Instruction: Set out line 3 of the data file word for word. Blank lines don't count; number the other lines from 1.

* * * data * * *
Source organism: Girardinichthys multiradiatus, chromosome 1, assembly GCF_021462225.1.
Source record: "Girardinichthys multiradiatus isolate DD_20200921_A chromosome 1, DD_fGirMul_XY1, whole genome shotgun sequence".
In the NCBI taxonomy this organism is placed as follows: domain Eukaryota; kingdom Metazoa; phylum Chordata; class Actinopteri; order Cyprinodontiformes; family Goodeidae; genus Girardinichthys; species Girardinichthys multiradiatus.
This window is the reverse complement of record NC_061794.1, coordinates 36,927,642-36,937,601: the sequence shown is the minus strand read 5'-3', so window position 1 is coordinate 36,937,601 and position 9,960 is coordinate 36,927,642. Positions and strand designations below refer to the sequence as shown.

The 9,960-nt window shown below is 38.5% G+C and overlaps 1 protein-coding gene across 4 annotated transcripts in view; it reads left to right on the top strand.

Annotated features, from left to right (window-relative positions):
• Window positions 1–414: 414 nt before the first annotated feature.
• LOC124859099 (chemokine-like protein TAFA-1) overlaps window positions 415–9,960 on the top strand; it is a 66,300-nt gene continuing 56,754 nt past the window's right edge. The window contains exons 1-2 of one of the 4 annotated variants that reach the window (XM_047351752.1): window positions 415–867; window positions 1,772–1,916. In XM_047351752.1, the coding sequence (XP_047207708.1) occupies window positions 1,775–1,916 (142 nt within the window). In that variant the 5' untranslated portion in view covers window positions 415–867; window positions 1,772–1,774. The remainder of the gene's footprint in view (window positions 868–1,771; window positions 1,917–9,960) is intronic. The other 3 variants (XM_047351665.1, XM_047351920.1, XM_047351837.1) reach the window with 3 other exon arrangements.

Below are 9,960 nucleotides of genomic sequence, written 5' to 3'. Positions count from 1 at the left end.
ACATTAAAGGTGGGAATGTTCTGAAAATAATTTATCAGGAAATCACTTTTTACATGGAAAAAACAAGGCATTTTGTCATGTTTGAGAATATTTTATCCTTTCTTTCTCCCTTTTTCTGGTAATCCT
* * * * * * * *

In the NCBI taxonomy this organism is placed as follows: domain Eukaryota; kingdom Metazoa; phylum Chordata; class Actinopteri; order Cyprinodontiformes; family Goodeidae; genus Girardinichthys; species Girardinichthys multiradiatus.